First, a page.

Emission Control: Eight Key Features of a Robust Radiation Program

If your facility uses equipment that generates radiation, you need a radiation program! Used in a variety of manufacturing settings, including the food industry, radiation-generating equipment is regulated by a Program Management body.

In Ohio, the Ohio Department of Health (ODOH) is the regulating body. Using their guidance, below are some key features of a radiation program:

  1. Designation of an individual responsible for the radiation protection program. This person (e.g., a Quality Control Manager, Plant Engineer, or Plant Safety Manager) is responsible for ensuring the implementation of the program.
  2. Identification of the type of radiation equipment present at the facility. Verify that the facility has a detailed inventory of equipment that generates radiation, and that the inventory is easily available and up-to-date.
  3. Registration of units with the ODOH is required initially at purchase prior to use and a renewal is required every two years after initial registration.
  4. Designated employees must go through radiation training. This training is required when hired and annually thereafter to maintain an understanding of the equipment and the associated health hazards.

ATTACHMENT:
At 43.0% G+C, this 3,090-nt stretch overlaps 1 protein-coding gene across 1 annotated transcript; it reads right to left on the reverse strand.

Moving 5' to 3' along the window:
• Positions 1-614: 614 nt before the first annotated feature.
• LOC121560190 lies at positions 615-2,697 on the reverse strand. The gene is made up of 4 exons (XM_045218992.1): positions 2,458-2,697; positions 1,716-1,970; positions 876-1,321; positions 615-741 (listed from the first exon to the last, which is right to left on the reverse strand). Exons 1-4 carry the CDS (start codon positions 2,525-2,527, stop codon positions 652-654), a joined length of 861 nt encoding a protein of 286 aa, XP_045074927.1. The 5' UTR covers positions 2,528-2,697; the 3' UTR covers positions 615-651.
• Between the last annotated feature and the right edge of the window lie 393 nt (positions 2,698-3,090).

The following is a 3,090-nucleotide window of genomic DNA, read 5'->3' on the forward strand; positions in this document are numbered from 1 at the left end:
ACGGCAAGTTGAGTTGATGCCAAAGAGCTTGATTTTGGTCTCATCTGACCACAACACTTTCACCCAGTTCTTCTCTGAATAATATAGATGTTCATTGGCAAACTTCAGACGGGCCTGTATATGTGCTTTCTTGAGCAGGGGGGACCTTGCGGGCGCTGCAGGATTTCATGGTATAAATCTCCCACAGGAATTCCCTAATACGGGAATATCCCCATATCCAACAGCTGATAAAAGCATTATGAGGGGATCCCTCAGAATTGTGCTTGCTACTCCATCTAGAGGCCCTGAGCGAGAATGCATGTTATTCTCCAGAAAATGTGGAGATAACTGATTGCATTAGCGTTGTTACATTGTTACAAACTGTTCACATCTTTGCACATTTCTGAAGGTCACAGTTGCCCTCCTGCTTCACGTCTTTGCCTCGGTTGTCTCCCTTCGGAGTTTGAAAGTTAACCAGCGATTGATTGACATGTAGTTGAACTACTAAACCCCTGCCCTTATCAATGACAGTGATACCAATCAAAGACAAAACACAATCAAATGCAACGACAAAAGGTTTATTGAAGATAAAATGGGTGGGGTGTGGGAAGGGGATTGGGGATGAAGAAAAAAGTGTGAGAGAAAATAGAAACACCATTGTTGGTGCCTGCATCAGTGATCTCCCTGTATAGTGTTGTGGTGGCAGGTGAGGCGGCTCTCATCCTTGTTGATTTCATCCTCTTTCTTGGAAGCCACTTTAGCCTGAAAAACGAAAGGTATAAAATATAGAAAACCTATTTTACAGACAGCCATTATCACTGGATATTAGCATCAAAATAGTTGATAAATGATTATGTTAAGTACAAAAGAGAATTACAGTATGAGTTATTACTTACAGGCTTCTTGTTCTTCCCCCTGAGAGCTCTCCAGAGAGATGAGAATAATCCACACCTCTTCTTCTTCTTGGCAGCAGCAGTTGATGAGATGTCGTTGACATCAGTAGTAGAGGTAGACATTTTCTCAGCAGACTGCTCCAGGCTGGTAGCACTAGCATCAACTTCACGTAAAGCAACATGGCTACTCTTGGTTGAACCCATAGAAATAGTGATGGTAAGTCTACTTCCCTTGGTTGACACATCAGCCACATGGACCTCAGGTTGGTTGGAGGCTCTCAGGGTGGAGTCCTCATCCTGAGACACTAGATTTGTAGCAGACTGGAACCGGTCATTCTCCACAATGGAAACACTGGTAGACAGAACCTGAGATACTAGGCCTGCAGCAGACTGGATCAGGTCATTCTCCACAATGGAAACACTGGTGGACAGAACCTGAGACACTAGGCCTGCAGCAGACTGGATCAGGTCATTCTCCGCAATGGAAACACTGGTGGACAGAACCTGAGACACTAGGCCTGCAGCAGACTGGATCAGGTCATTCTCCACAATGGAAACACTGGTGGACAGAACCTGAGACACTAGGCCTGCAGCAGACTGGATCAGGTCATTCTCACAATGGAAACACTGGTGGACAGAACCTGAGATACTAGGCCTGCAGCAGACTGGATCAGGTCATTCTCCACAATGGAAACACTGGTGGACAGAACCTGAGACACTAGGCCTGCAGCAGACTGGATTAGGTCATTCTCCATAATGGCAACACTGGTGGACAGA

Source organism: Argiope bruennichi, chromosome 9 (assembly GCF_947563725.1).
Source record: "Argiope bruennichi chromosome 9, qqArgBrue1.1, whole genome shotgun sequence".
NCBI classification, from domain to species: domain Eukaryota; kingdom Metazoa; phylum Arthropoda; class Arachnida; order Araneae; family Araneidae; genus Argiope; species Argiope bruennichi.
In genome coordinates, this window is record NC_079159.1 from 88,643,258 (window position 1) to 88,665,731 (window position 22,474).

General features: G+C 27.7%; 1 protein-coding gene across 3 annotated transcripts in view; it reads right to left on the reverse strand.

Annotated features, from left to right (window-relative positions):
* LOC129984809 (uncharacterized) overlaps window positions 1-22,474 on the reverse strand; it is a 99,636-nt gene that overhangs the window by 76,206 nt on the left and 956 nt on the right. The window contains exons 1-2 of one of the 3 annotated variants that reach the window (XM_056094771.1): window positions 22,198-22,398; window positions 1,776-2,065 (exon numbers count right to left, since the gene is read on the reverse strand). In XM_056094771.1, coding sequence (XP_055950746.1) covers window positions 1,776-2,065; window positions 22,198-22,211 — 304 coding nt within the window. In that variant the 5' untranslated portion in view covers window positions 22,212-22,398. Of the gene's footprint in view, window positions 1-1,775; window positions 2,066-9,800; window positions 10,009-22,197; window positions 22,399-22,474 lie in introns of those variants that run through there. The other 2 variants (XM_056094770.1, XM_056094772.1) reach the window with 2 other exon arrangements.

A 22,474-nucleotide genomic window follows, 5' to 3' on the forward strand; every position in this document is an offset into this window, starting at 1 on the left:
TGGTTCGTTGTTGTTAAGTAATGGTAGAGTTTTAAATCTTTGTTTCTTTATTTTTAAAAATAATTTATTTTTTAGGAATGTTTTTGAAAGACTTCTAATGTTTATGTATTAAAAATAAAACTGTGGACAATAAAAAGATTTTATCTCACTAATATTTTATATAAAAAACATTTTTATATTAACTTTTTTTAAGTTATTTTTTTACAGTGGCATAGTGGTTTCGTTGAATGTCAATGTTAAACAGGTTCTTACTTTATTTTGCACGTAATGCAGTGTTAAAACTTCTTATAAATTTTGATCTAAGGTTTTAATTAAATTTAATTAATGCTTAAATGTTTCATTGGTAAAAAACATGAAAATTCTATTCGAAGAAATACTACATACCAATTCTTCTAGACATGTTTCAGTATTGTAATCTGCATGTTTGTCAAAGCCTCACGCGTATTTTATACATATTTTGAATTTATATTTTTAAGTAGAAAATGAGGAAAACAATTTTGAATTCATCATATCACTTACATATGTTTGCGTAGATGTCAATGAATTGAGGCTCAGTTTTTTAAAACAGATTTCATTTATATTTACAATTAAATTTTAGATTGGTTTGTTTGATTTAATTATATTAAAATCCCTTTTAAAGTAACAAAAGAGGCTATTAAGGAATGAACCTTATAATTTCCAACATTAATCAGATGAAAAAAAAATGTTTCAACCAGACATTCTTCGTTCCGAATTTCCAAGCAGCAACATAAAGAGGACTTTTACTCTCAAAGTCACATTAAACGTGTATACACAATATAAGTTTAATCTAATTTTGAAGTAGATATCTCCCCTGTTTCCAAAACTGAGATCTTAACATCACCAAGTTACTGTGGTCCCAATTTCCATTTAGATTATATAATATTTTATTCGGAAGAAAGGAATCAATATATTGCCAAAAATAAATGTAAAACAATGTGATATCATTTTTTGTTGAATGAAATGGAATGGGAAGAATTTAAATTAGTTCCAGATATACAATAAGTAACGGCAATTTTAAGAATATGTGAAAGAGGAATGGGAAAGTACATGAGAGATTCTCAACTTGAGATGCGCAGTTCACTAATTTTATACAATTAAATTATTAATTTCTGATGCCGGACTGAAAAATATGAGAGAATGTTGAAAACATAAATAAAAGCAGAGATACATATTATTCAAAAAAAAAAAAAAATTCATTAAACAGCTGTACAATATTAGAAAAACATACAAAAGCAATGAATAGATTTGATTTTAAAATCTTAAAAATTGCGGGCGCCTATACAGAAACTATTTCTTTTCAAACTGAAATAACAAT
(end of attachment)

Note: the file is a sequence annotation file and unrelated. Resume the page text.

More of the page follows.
5. Preventative maintenance of radiation-generating equipment is necessary to keep it working properly and ascertain that it is not exposing employees to excessive amounts of radiation.
  6. Radiation-generating equipment and locations must be subjected to annual area surveys. This will measure the amount of radiation from the equipment and in the area to determine the overall hazards associated with the operation.
  7. Safety information (e.g., Certification of Registration, Radiation Safety Notice to Employees, Safe Operating Procedures) are posted near the equipment.
  8. Periodic agency inspections are performed to verify compliance. Inspections vary depending on the type of industry (e.g., dental, manufacturing).

While the items noted above are for a radiation program in Ohio and will vary state-by-state, they should provide a good start towards meeting general requirements. Check with your state’s Radiation Program Management body, and/or your EH&S department, to create a radiation program that aligns with your state’s specific requirements. Plus, watch for a future issue of EH&S From Experience in which we will look at radiation programs in more detail.


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